The police were mobilised, and acted brutally to suppress protests, and targeted student leaders where they could to destabilise the protest movement. Apartheid era legislation was invoked by universities to clamp down on protests. The National Police Commissioner recently announced that a “third force” was at work, because the protests appeared largely “leaderless” (this itself speaks volumes about which century the country’s leadership are stuck in; it’s as though they have never heard of the “Occupy” movement or the Arab Spring).
The public stood by shocked, unable to comprehend how the ex-liberation party rulers of today could invoke the very same tactics that the Apartheid government used to suppress dissent and eliminate opposition. Yet there is more to the spin that the government has engaged in. Their responses have been cynically poised to extract benefit out of the crisis rather than responding to it with genuine resolve and leadership.
Firstly, the government’s response has been to challenge the autonomy of universities. In the same way as it has challenged the independence of chapter nine institutions such as the judiciary and the public protector, as well as the media, it is now attempting to use the crisis to tighten its reigns on the country’s intelligentsia.
Secondly, the offer of a zero per cent fee increase, with no mention of the other two demands of student protesters, can cynically be interpreted as a deliberate attempt to split the student-worker alliance so as to limit the potential of a large scale countrywide protest movement emerging as a new political force to be reckoned with.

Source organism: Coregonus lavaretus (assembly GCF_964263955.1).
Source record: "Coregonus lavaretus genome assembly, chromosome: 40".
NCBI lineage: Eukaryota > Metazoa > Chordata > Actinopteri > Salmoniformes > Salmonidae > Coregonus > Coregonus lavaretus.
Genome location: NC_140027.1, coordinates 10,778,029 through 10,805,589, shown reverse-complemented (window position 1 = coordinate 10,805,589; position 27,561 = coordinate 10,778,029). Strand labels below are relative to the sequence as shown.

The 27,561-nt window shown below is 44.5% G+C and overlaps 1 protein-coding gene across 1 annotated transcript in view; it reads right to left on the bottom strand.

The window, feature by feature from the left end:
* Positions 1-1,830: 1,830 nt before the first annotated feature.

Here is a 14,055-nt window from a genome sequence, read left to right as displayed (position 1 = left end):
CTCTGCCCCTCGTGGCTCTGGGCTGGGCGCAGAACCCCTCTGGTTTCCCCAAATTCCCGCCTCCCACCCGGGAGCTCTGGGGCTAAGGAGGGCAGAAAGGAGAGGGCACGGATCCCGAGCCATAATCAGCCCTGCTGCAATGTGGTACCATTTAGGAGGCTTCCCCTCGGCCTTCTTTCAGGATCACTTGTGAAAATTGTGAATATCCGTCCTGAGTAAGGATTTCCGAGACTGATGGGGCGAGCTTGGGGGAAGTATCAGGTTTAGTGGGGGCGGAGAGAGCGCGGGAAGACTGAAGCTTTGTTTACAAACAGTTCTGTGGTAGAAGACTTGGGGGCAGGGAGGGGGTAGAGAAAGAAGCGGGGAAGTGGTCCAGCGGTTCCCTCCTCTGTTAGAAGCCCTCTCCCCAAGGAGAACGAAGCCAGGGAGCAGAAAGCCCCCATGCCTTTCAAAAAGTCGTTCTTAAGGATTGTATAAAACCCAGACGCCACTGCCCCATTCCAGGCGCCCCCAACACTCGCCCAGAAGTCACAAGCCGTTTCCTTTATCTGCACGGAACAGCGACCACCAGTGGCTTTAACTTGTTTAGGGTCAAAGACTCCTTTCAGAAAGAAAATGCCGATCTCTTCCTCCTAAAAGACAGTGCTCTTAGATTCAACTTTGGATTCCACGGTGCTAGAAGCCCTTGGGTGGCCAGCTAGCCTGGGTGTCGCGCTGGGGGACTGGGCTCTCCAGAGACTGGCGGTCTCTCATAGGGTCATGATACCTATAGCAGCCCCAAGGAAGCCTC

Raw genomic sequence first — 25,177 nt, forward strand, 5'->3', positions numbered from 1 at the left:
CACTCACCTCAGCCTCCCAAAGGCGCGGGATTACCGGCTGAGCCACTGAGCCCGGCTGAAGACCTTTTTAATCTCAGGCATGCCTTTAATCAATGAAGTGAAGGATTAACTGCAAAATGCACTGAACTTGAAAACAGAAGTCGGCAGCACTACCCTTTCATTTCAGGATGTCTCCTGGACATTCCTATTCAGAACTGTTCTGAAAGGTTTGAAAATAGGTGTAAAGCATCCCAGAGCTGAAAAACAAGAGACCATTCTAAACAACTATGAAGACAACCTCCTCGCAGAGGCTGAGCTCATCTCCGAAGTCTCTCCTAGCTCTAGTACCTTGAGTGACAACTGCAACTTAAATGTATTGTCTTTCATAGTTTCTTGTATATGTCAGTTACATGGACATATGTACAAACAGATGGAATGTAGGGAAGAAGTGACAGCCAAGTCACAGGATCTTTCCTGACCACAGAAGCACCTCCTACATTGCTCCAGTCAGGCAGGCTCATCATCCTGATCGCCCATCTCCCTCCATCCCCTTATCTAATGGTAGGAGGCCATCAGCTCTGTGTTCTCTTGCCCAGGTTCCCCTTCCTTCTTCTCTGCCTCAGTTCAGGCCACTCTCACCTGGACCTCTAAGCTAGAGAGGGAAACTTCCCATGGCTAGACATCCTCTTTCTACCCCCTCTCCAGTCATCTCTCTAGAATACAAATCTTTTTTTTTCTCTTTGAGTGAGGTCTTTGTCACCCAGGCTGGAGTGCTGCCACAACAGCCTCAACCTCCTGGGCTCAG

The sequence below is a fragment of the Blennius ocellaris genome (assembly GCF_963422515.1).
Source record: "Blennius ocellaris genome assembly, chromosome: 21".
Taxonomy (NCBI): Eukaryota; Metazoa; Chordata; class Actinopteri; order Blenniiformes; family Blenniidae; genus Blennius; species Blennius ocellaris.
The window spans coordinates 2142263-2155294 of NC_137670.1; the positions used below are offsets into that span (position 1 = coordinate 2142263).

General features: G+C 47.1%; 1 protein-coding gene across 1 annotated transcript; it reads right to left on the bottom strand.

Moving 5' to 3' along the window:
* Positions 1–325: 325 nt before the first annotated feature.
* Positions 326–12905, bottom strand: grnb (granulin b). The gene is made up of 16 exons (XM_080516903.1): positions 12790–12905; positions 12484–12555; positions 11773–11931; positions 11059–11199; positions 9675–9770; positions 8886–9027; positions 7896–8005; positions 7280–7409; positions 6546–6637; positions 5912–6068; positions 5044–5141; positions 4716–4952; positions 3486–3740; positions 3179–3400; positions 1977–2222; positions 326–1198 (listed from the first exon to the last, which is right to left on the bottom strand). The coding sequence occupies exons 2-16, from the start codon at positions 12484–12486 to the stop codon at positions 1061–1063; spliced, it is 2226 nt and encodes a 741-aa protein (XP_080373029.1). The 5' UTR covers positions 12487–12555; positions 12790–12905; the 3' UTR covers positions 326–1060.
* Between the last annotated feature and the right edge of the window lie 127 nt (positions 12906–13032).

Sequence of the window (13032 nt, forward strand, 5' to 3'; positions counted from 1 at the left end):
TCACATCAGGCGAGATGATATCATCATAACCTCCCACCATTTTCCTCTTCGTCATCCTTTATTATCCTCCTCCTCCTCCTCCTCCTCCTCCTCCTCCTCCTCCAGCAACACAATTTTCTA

Thirdly, the statements by the Minister, that free education would only be made available to “poor” students, is a thinly veiled attempt at two things. Firstly it attempts to effectively maintain the existing NSFAS (national financial aid) system, which does not address the key demand (free education for all) and still prejudices students in near poverty conditions (so no real change to the existing system and all its pressing problems). Secondly, it can also be viewed as a strategic effort to divide the students along class lines.
By splitting the middle class and wealthy students from poor students, and from the worker movements, the energy of the protest movement can be significantly dissipated. Nothing saps the energy out of a movement as discord and division, something that the ruling party is acutely aware of given their own deep divisions and discord. The ‘divide and conquer’ tactics of the colonial and apartheid era rulers seems to have been adopted our erstwhile liberators.